A young woman in search of her past. A country in the midst of a revolution. Two schemers looking to escape the violence of a new Communist regime. These grand scenarios have the making for an opulent musical filled with drama, intrigue and love. Unfortunately, Anastasia, which opened last week on Broadway at the Broadhurst Theatre, is as hollow as a set of Russian nesting dolls.
The story of Anastasia Romanov, daughter of Nicholas II, the last Russian czar, has captivated the world since the family’s mysterious assassination in 1918. For years it was rumored that Anastasia survived (though ultimately proven false through DNA testing in 2007) and it is this glimmer of hope that provides inspiration for the musical, which is based on the 1997 animated film.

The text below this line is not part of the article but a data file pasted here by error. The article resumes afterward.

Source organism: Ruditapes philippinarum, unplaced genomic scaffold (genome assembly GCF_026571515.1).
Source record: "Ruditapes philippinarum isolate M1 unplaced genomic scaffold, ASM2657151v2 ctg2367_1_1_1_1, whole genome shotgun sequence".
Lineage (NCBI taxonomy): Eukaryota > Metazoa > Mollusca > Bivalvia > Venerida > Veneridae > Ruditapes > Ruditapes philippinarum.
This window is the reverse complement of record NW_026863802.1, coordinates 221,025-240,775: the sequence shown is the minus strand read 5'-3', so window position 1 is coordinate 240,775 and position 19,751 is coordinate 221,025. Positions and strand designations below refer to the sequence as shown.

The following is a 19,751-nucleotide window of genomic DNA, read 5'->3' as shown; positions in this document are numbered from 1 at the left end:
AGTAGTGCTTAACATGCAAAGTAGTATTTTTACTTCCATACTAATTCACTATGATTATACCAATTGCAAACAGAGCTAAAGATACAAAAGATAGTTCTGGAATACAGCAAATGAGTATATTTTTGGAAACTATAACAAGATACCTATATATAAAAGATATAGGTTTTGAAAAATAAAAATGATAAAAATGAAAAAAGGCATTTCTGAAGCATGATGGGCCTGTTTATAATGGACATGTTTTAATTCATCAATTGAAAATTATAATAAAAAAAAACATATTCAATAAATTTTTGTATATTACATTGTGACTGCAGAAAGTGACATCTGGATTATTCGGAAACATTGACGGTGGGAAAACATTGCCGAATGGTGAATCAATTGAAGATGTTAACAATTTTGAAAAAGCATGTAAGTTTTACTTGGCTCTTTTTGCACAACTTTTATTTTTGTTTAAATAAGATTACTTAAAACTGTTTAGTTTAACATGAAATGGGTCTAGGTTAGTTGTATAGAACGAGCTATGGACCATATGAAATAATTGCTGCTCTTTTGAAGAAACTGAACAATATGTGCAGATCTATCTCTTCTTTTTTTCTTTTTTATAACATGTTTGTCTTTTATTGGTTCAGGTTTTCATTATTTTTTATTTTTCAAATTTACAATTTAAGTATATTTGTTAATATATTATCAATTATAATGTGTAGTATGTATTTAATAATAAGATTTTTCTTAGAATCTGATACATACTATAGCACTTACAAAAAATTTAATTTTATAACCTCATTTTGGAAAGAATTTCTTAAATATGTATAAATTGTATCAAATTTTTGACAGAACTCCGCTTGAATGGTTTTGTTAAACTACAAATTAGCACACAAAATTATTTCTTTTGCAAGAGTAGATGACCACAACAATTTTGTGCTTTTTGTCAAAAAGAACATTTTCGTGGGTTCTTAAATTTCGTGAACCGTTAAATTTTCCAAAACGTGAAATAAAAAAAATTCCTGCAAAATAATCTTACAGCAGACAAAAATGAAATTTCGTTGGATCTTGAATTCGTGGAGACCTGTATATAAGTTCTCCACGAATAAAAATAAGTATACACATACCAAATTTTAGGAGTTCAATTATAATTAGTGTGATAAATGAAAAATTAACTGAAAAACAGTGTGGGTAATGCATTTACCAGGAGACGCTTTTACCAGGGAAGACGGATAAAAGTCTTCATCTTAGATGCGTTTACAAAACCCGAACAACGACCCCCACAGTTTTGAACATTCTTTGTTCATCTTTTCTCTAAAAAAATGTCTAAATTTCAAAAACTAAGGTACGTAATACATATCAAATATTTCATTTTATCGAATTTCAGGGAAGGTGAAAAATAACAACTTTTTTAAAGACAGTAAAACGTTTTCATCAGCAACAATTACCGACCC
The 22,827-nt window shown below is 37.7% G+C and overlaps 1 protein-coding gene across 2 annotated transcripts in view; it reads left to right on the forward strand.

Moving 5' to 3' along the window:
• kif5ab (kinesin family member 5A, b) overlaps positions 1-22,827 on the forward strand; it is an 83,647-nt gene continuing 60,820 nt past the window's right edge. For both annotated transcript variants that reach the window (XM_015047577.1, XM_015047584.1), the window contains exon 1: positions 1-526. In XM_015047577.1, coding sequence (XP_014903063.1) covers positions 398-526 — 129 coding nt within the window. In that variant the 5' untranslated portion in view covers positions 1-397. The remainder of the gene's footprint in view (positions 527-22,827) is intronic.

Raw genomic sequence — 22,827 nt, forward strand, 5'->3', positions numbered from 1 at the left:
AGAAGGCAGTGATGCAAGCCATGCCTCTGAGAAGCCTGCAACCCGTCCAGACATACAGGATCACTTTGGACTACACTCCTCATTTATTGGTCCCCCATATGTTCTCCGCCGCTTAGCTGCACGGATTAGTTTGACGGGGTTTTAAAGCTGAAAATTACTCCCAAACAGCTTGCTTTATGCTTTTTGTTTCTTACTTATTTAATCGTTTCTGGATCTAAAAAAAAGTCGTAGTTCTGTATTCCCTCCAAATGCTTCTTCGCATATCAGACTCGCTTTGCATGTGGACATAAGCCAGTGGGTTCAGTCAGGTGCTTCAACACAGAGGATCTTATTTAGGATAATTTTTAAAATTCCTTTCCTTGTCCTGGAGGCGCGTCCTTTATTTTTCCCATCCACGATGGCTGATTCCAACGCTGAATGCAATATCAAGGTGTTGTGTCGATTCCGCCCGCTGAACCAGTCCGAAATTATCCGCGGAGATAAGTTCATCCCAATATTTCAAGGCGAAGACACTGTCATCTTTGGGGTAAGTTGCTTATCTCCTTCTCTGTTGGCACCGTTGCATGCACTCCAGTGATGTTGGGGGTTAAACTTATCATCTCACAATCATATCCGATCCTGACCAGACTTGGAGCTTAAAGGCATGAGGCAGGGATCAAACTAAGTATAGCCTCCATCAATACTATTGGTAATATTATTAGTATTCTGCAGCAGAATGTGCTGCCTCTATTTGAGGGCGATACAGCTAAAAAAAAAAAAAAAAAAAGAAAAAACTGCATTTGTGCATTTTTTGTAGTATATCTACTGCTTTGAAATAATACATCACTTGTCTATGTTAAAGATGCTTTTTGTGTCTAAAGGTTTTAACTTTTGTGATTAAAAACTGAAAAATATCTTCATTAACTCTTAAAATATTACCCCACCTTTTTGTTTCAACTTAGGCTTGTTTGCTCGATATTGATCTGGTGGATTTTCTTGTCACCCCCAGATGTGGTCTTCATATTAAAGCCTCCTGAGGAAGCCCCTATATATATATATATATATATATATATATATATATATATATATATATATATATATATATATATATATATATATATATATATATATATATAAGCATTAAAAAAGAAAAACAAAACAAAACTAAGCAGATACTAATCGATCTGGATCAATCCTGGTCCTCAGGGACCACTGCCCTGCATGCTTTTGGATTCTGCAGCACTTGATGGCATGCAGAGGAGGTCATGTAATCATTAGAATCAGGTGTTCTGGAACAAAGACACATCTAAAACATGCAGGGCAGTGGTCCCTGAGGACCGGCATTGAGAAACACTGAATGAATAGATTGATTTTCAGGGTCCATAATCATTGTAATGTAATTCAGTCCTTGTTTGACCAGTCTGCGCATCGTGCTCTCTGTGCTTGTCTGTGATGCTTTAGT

With a book by Terrence McNally and score by Stephen Flaherty (book) and Lynn Ahrens (lyrics), one would hope that Anastasia reached the epic proportions of its source material. But under the anachronistic and often over-stylized direction of Darko Tresnjak, her journey is about as interesting as a bowl of bland beet borscht.